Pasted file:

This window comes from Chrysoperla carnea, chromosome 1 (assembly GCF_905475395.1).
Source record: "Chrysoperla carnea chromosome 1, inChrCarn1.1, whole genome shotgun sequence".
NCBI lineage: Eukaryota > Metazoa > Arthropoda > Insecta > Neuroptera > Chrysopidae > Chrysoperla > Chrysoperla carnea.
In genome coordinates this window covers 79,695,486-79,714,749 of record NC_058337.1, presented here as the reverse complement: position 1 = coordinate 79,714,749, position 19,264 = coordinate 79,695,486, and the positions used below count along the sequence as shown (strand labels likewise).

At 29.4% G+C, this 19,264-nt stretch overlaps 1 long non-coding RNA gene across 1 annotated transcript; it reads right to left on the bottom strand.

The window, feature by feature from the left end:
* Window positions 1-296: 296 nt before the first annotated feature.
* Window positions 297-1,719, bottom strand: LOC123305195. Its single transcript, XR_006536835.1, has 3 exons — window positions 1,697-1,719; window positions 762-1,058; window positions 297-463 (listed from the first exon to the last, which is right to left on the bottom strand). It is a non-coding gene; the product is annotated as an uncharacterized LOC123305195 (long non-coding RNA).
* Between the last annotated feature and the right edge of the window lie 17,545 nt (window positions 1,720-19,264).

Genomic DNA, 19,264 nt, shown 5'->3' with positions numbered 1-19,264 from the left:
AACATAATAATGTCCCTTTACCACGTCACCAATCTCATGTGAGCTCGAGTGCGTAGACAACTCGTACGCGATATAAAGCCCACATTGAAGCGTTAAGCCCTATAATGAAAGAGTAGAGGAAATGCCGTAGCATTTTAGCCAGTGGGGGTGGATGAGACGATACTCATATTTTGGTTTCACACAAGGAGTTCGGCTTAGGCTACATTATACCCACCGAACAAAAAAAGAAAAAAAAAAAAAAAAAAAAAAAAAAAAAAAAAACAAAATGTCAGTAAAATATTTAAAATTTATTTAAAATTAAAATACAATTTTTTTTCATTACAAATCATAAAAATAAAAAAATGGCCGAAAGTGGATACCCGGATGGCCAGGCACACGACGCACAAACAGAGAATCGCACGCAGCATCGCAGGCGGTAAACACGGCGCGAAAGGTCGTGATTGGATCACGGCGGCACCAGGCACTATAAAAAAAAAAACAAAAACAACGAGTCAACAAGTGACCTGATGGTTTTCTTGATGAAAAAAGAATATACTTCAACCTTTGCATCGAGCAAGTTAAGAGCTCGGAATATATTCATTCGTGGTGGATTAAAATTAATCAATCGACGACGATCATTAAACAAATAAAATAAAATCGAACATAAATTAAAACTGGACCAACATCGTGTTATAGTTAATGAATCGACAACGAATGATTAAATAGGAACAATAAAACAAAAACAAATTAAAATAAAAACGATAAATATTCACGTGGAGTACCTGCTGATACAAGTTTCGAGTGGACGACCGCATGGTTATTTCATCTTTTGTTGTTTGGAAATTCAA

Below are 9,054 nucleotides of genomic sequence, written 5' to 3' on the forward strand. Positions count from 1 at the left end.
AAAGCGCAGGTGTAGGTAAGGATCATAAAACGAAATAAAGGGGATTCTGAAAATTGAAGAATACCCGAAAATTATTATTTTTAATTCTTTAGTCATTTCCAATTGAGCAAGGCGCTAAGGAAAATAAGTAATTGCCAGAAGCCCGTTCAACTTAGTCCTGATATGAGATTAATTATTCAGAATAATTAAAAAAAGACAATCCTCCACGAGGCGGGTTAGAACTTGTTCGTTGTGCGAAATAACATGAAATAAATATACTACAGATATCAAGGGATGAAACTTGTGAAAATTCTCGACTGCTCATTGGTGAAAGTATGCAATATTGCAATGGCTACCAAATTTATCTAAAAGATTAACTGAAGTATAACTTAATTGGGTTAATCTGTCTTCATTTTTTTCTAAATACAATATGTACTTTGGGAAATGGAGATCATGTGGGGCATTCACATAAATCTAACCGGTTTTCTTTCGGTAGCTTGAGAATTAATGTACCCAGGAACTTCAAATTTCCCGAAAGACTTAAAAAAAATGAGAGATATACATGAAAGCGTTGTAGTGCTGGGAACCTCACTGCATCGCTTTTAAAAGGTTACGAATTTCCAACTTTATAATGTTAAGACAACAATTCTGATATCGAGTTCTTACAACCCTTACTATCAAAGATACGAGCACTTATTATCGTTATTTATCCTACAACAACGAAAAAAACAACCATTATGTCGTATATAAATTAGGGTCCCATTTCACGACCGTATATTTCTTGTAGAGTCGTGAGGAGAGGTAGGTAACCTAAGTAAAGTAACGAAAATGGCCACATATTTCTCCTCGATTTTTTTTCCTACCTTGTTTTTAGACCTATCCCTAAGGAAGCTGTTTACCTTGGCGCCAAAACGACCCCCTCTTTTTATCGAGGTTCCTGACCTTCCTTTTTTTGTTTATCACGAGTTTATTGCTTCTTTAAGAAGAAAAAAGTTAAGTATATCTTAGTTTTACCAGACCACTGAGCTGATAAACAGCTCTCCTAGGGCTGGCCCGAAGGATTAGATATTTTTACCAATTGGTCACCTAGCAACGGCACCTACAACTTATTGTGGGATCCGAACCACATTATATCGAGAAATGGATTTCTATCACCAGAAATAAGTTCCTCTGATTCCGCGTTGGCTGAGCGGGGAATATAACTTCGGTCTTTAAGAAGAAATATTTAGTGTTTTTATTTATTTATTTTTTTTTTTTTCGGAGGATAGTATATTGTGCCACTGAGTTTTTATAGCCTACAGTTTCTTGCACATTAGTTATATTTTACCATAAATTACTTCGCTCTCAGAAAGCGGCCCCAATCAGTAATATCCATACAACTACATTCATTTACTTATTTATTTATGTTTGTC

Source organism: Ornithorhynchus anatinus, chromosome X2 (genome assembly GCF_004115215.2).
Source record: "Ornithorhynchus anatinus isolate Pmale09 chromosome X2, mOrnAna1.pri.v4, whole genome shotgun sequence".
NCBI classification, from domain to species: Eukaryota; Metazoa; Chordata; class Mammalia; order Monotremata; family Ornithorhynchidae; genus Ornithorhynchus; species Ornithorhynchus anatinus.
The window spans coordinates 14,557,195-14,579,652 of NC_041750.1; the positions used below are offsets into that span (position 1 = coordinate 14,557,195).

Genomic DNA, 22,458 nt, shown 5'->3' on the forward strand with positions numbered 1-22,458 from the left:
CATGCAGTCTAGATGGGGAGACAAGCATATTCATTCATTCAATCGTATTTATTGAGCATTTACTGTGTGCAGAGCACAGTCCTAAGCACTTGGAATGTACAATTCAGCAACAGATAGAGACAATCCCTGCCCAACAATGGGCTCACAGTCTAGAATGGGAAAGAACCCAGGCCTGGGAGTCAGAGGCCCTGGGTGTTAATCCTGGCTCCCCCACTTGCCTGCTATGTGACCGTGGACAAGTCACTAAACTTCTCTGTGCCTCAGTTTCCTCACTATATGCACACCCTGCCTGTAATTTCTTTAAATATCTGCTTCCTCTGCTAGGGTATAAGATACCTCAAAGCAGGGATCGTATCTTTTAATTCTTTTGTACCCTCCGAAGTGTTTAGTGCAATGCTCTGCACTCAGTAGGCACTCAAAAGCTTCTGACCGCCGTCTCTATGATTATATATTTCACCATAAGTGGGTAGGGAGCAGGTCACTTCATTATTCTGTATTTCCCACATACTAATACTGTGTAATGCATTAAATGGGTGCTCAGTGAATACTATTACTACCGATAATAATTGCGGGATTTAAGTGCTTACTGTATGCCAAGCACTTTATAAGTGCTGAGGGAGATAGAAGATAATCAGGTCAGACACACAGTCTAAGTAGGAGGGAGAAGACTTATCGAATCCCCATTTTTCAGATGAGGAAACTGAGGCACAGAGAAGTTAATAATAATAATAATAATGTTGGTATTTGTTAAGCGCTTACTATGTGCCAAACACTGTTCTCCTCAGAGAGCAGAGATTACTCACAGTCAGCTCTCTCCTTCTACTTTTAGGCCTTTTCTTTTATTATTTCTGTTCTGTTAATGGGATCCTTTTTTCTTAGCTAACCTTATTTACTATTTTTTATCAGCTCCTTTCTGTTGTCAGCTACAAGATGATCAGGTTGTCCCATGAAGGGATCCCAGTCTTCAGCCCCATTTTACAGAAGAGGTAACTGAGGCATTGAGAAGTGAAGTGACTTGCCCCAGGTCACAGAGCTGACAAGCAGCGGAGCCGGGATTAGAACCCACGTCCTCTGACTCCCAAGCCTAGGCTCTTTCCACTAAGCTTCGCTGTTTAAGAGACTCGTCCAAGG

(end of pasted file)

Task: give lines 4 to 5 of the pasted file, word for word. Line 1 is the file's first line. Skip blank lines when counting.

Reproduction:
In genome coordinates this window covers 79,695,486-79,714,749 of record NC_058337.1, presented here as the reverse complement: position 1 = coordinate 79,714,749, position 19,264 = coordinate 79,695,486, and the positions used below count along the sequence as shown (strand labels likewise).

At 29.4% G+C, this 19,264-nt stretch overlaps 1 long non-coding RNA gene across 1 annotated transcript; it reads right to left on the bottom strand.